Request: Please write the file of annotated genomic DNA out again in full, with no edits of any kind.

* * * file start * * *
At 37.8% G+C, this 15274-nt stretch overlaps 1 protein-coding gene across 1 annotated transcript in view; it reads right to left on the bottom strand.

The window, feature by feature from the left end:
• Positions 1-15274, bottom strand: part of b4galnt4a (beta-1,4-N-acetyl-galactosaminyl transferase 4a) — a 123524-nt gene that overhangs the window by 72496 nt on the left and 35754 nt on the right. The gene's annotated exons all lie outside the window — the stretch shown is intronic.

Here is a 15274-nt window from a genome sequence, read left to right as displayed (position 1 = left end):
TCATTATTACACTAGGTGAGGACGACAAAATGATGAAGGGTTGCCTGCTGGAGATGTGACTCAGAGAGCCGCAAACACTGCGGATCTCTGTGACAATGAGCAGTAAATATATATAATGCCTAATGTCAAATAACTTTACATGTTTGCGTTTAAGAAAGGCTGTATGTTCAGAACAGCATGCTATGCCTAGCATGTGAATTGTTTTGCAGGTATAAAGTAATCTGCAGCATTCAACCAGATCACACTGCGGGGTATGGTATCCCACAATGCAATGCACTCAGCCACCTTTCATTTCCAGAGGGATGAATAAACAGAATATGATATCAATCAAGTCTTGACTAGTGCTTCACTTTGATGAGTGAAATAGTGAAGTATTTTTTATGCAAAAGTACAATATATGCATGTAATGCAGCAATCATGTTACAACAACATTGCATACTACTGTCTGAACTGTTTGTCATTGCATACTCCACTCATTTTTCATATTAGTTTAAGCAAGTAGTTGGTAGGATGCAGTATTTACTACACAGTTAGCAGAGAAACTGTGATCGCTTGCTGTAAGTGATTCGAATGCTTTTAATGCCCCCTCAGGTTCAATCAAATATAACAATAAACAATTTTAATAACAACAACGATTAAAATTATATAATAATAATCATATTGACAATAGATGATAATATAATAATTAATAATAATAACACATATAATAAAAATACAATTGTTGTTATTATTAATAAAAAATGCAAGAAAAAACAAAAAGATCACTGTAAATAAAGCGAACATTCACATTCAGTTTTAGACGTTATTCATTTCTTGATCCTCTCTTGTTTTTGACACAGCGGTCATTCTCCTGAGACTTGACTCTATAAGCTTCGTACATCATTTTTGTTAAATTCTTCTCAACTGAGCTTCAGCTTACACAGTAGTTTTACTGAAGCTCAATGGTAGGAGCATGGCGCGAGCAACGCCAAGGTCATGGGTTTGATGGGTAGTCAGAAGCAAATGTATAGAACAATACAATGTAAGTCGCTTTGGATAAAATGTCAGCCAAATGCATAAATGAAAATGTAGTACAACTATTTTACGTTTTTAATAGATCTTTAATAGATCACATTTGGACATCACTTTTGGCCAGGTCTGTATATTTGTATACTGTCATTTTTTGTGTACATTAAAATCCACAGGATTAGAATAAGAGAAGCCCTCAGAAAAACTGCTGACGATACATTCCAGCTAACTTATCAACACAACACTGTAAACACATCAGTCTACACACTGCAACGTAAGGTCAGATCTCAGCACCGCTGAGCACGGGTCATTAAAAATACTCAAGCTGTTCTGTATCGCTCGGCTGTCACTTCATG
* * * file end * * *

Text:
At 37.8% G+C, this 15274-nt stretch overlaps 1 protein-coding gene across 1 annotated transcript in view; it reads right to left on the bottom strand.

The window, feature by feature from the left end:
• Positions 1-15274, bottom strand: part of b4galnt4a (beta-1,4-N-acetyl-galactosaminyl transferase 4a) — a 123524-nt gene that overhangs the window by 72496 nt on the left and 35754 nt on the right. The gene's annotated exons all lie outside the window — the stretch shown is intronic.

Here is a 15274-nt window from a genome sequence, read left to right as displayed (position 1 = left end):
TCATTATTACACTAGGTGAGGACGACAAAATGATGAAGGGTTGCCTGCTGGAGATGTGACTCAGAGAGCCGCAAACACTGCGGATCTCTGTGACAATGAGCAGTAAATATATATAATGCCTAATGTCAAATAACTTTACATGTTTGCGTTTAAGAAAGGCTGTATGTTCAGAACAGCATGCTATGCCTAGCATGTGAATTGTTTTGCAGGTATAAAGTAATCTGCAGCATTCAACCAGATCACACTGCGGGGTATGGTATCCCACAATGCAATGCACTCAGCCACCTTTCATTTCCAGAGGGATGAATAAACAGAATATGATATCAATCAAGTCTTGACTAGTGCTTCACTTTGATGAGTGAAATAGTGAAGTATTTTTTATGCAAAAGTACAATATATGCATGTAATGCAGCAATCATGTTACAACAACATTGCATACTACTGTCTGAACTGTTTGTCATTGCATACTCCACTCATTTTTCATATTAGTTTAAGCAAGTAGTTGGTAGGATGCAGTATTTACTACACAGTTAGCAGAGAAACTGTGATCGCTTGCTGTAAGTGATTCGAATGCTTTTAATGCCCCCTCAGGTTCAATCAAATATAACAATAAACAATTTTAATAACAACAACGATTAAAATTATATAATAATAATCATATTGACAATAGATGATAATATAATAATTAATAATAATAACACATATAATAAAAATACAATTGTTGTTATTATTAATAAAAAATGCAAGAAAAAACAAAAAGATCACTGTAAATAAAGCGAACATTCACATTCAGTTTTAGACGTTATTCATTTCTTGATCCTCTCTTGTTTTTGACACAGCGGTCATTCTCCTGAGACTTGACTCTATAAGCTTCGTACATCATTTTTGTTAAATTCTTCTCAACTGAGCTTCAGCTTACACAGTAGTTTTACTGAAGCTCAATGGTAGGAGCATGGCGCGAGCAACGCCAAGGTCATGGGTTTGATGGGTAGTCAGAAGCAAATGTATAGAACAATACAATGTAAGTCGCTTTGGATAAAATGTCAGCCAAATGCATAAATGAAAATGTAGTACAACTATTTTACGTTTTTAATAGATCTTTAATAGATCACATTTGGACATCACTTTTGGCCAGGTCTGTATATTTGTATACTGTCATTTTTTGTGTACATTAAAATCCACAGGATTAGAATAAGAGAAGCCCTCAGAAAAACTGCTGACGATACATTCCAGCTAACTTATCAACACAACACTGTAAACACATCAGTCTACACACTGCAACGTAAGGTCAGATCTCAGCACCGCTGAGCACGGGTCATTAAAAATACTCAAGCTGTTCTGTATCGCTCGGCTGTCACTTCATG